WASHINGTON/NEW YORK (April 22, 2004)—Honoring outstanding members of the press at its 65th annual Overseas Press Club of America Awards dinner last night in New York City, host Charlie Rose presented the organization’s Edward R. Murrow Award for best television interpretation or documentary on international affairs to National Geographic Ultimate Explorer for its “Liberia: American Dream?” program. National Geographic Ultimate Explorer Executive Producer David Royle, along with the program’s producer/writer Scott Bronstein, correspondent Michael Davie, cameraman Neil Barrett and editor Pippa Gould were on hand at the Grand Hyatt Hotel to accept the prestigious award. National Geographic Ultimate Explorer on MSNBC is a production of National Geographic Television & Film (NGT&F).
National Geographic magazine also received a citation from the organization for its reporting from abroad, which was presented to writer Tom O’Neill for his June 2003 article “Untouchables,” on India’s lowest caste.
Speaking for the television production team, Royle said, “Our team spent five weeks in one of Africa’s worst combat zones to tell the compelling story of a 13-year civil war of which many Americans were unaware. The Edward R. Murrow Award is a testament to their hard work, courage and dedication in bringing unbiased reports of worldwide events to the world. We are truly honored to be recognized by the Overseas Press Club of America.”
National Geographic Ultimate Explorer’s “Liberia: American Dream?” was first broadcast on Sunday, Nov. 23, 2003, on the MSNBC cable network in the United States. The documentary is an unflinching and compelling account of Liberia’s 13-year civil war and the country’s close ties to the United States. Founded by freed American slaves, the country was once seen as an opportunity for a better life. After more than a century of political tension, economic hardship and international intrigue, Liberia has sunk into a morass of chaos and violence and is now largely overlooked by the world community. The National Geographic crew documented the ravages of war, including the wrenching stories of how women were victimized, young boys coerced into taking up arms and how more than 150 people gathered the immense courage required to be interviewed for this report.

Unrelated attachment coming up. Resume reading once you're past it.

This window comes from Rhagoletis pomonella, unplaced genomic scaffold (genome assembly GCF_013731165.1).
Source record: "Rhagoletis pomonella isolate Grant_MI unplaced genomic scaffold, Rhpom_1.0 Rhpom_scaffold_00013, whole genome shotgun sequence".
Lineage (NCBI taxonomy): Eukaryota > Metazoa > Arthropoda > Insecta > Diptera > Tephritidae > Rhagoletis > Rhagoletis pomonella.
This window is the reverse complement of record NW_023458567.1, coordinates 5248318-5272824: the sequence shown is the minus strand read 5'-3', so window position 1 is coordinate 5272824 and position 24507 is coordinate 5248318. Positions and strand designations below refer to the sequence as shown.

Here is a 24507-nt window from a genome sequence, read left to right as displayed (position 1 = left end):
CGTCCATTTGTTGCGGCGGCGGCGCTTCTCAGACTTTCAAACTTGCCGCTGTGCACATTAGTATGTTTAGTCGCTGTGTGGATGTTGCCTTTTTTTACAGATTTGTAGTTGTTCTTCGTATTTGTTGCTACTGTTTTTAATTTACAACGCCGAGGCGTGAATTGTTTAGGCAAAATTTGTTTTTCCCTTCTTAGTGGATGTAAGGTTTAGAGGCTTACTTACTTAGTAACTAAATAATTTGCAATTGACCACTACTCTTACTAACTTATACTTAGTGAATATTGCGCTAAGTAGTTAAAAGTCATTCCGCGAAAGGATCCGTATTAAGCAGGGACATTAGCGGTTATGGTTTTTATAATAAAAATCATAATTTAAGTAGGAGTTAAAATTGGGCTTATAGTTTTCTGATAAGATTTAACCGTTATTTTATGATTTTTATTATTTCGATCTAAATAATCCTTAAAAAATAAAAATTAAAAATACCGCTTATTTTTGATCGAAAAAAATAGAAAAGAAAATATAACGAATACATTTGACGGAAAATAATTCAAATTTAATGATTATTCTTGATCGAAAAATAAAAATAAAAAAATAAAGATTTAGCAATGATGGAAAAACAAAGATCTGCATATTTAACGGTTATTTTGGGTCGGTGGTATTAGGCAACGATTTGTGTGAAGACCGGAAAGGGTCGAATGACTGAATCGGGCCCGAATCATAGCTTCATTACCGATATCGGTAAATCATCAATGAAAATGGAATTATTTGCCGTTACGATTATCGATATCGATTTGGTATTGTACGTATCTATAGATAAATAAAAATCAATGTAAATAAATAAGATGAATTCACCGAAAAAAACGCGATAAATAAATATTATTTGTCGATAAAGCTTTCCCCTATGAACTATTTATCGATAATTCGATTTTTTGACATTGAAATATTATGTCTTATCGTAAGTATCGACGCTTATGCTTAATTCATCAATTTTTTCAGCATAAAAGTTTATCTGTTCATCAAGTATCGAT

O’Neill and Associate Editor Bernard Ohanian were in New York to accept the honor on behalf of National Geographic magazine.
“The insights that Tom O’Neill and photographer Bill Allard gained in their months of reporting brought to a wide audience the human side of a discrimination that some choose not to see. We are grateful that the Overseas Press Club has honored Tom’s compelling story,” said National Geographic Editor in Chief Bill Allen.
“Untouchables” spotlighted the plight of India’s 160 million Untouchables, branded as unclean from their moment of birth in a country where Hinduism, the religion of 80 percent of the population, governs daily life with its hierarchies and social codes.
“Prejudice defines their lives,” O’Neill wrote. “Untouchables are shunned, insulted, banned from temples and higher caste homes, made to eat from separate utensils in public places, and, in extreme but not uncommon cases, are raped, burned, lynched, and gunned down.”
About National Geographic Ultimate Explorer
National Geographic Ultimate Explorer is an hour-long, correspondent-driven series hosted by the gutsy and energetic Lisa Ling. Full of verve and charisma, Ultimate Explorer’s correspondents immerse themselves in far-flung locations and cultures, investigating critical issues and presenting highly personal documentaries that cover the world and all that’s in it. The series airs Sundays at 8 p.m. ET/PT on MSNBC. For programming information and updates for National Geographic Ultimate Explorer, log on to www.nationalgeographic.com/ultimateexplorer. Worldwide, National Geographic’s television programming can be seen on the National Geographic Channel, MSNBC and PBS, home video and DVD, and through international broadcast syndication.
About National Geographic magazine
National Geographic magazine is the official journal of the National Geographic Society, one of the world’s largest nonprofit educational and scientific organizations. Published in 24 languages, the magazine has a circulation of more than 9 million that spans every country around the globe. It is sent each month to National Geographic members and is also available on newsstands for $4.95 a copy. Single copies can be ordered by calling (800) NGS-LINE, also the number to call to apply for membership of the Society.